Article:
Mob Fandango are a 10-piece soul and funk band from Dublin, Ireland

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Welcome to the all new Mob Fandango Website. On this site you will find all of the latest news, music, gigs and videos from the Mob. Anything that is worth know about Mob Fandango is on this website. Drop in have a chat, we’ll make the tea but you better bring the biscuits.

Mob Fandango are a 10-piece soul and funk band from Dublin, Ireland. They have played every major venue in Dublin over the past few years and released their debut E.P. Dig in May 2011. The band are known for their energetic live shows. Mob Fandango won 2009's Rising Stars competition and in 2010, headlined the Dublin City Soul Festival in Dublin's Merrion Square.

Funk is a music genre that originated in the mid to late 1960s when African-American musicians created a rhythmic, danceable new form of music through a mixture of soul music, jazz, and R&B. Funk de-emphasizes melody and harmony and brings a strong rhythmic groove of electric bass and drums to the foreground. Funk songs are often based on an extended vamp on a single chord, distinguishing it from R&B and soul songs, which are built on chord progressions.

Like much African-inspired music, funk typically consists of a complex groove with rhythm instruments such as electric guitar, electric bass, Hammond organ, and drums playing interlocking rhythms. Funk bands sometimes have a horn section of several saxophones, trumpets, and in some cases, a trombone, which plays rhythmic "hits".

Many of the most famous bands in the genre also played disco and soul extensively. Funk samples have been used extensively in genres including hip hop, house music, and drum and bass. It is also the main influence of go-go, a subgenre associated with funk.

 

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A great deal of funk is rhythmically based on a two-celled onbeat/offbeat structure, which originated in sub-Saharan African music traditions. New Orleans appropriated the bifurcated structure from the Afro-Cuban mambo and conga in the late 1940s, and made it its own. New Orleans funk, as it was called, gained international acclaim largely because James Brown's rhythm section used it to great effect.

Funk creates an intense groove by using strong guitar riffs and bass lines. Like Motown recordings, funk songs used bass lines as the centerpiece of songs. Slap bass's mixture of thumb-slapped low notes and finger "popped" (or plucked) high notes allowed the bass to have a drum-like rhythmic role, which became a distinctive element of funk.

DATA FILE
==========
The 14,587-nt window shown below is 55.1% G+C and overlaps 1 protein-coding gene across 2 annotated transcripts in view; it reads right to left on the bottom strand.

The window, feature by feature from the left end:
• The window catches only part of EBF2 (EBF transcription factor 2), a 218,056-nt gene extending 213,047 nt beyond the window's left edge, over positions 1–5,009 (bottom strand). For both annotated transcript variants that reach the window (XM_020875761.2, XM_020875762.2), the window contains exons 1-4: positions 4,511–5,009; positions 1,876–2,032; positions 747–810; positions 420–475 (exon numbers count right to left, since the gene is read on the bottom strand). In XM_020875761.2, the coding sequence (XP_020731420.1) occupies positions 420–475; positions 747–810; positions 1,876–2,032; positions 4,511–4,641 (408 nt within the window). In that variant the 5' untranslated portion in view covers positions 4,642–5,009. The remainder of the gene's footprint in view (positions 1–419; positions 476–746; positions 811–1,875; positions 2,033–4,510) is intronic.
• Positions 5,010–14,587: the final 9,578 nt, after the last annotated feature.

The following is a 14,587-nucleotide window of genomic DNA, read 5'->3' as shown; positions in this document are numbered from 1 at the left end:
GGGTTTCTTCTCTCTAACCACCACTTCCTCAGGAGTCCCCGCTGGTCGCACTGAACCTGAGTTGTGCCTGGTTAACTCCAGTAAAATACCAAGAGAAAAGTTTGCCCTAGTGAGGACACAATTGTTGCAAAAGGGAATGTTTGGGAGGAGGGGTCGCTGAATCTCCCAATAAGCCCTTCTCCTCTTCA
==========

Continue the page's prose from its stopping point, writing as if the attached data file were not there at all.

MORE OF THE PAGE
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Rhythm

In funk bands, guitarists typically play in a percussive style, often using the wah-wah sound effect and muting the notes in their riffs to create a percussive sound. Guitarist Ernie Isley of The Isley Brothers and Eddie Hazel of Funkadelic were notably influenced by Jimi Hendrix's improvised solos. Eddie Hazel, who worked with George Clinton, is one of the most notable guitar soloists in funk. Ernie Isley was tutored at an early age by Jimi Hendrix himself, when he was a part of The Isley Brothers backing band and lived in the attic temporarily at the Isleys' household. Jimmy Nolen and Phelps Collins are famous funk rhythm guitarists who both worked with James Brown. On Brown's Give It Up or Turnit a Loose (1969), Jimmy Nolen's guitar part has a bare bones tonal structure. The pattern of attack-points is the emphasis, not the pattern of pitches. It's as if the guitar is an African drum, or idiophone. Note that the measures alternate between beginning on the beat, and beginning on offbeats.

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Harmony

Funk utilized the same extended chords found in bebop jazz, such as minor chords with added sevenths and elevenths, or dominant seventh chords with altered ninths. However, unlike bebop jazz, with its complex, rapid-fire chord changes, funk virtually abandoned chord changes, creating static single chord vamps with melodo-harmonic movement and a complex, driving rhythmic feel. Some of the best known and most skilful soloists in funk have jazz backgrounds. Trombonist Fred Wesley and saxophonist Maceo Parker are among the most notable musicians in the funk music genre, with both of them working with James Brown, George Clinton and Prince.

The chords used in funk songs typically imply a dorian or mixolydian mode, as opposed to the major or natural minor tonalities of most popular music. Melodic content was derived by mixing these modes with the blues scale. In the 1970s, jazz music drew upon funk to create a new subgenre of jazz-funk, which can be heard in recordings by Miles Davis.